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Citation. Tilman, D. 1989. Discussion: Population dynamics and species interactions. Pages 89-100 in J. Roughgarden, R. M. May and S. A. Levin, Eds., Perspectives in Ecological Theory. Princeton University Press.   [1171  LTER]

Introduction. Ecology is the scientific discipline that attempts to determine the causes of patterns in the distribution, abundance, and dynamics of the earth's biota. The earth's ecosystems are complex. In any given habitat, there are tens to hundreds or even thousands of different species. These influence each other both through direct pairwise interactions and through indirect interactions mediated by intermediate species, processes, or substances (Levine 1976; Holt 1977; Vandemeer 1980; Schaffer 1981). Because it is impractical, if not impossible, to observe all the potential interactions among all species and processes, ecological research involves the simplifying assumption that much of the complexity of nature is either unimportant or can be subsumed within a few summary variables. Schaffer (1981, p. 383) defined such simplifications as the process of ecological abstraction: "Accordingly, when the empiricist fits data to equations describing the growth rates of particular species, he has, in a sense, 'abstracted' these species from a more complex matrix of interactions in which they are embedded. Nevertheless, because the species studied, as opposed to the variables in the abstracted equations, continue to interact with the remaining, unspecified components of the ecosystem, the parameter values obtained perforce reflect, in part, the species and interactions omitted from the model."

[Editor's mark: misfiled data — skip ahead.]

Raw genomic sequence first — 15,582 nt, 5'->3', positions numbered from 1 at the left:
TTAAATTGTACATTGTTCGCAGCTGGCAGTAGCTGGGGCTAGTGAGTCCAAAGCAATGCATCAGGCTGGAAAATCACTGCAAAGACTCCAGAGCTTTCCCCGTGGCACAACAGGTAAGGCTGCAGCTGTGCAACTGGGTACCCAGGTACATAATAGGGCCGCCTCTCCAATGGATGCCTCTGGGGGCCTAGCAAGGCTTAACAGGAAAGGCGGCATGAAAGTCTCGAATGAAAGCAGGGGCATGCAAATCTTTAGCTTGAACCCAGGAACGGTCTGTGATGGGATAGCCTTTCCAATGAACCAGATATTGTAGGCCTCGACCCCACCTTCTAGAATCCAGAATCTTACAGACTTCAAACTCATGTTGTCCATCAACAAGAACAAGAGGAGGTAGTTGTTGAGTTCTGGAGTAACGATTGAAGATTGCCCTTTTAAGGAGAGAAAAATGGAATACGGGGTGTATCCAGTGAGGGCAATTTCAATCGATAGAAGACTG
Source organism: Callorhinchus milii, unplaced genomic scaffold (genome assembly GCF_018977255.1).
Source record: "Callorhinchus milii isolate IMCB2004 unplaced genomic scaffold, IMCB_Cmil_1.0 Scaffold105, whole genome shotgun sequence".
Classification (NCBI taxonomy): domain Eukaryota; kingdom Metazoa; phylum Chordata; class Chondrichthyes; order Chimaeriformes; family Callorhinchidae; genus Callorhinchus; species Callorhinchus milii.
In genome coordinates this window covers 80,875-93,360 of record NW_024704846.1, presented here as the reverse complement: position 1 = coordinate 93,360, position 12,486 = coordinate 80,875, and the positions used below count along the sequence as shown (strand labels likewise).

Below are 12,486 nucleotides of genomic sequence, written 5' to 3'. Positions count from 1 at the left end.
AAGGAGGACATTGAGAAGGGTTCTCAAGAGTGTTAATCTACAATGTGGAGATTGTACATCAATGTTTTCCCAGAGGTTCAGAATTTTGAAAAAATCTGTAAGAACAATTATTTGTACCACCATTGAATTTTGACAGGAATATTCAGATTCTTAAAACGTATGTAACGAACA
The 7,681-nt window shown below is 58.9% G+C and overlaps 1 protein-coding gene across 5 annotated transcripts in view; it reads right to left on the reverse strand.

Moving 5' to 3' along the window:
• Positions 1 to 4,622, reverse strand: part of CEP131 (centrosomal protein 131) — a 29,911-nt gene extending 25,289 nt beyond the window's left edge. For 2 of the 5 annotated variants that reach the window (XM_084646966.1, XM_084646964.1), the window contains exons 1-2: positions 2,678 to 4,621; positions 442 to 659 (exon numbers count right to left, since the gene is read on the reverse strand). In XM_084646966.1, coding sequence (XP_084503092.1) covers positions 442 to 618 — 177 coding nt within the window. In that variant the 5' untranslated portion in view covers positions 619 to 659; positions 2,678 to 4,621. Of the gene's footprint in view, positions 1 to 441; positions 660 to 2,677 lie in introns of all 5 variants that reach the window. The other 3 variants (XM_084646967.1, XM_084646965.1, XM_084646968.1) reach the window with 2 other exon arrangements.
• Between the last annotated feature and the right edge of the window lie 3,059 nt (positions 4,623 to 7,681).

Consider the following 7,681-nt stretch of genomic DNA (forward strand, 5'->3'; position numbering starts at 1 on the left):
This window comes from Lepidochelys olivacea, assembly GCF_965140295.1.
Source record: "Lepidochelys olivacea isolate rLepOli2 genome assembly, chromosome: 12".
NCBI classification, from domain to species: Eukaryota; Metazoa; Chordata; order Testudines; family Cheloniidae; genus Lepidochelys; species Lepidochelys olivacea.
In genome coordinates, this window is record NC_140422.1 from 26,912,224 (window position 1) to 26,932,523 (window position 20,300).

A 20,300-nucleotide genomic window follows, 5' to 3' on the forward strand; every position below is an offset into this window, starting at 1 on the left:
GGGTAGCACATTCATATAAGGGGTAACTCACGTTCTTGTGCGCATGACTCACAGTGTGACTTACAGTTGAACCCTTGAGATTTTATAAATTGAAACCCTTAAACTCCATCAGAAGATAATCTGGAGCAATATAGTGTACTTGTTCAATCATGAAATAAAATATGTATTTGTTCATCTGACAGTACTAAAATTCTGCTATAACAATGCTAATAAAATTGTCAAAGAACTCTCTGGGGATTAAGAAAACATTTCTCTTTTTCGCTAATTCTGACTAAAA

Keywords. ecology, population dynamics, species interactions

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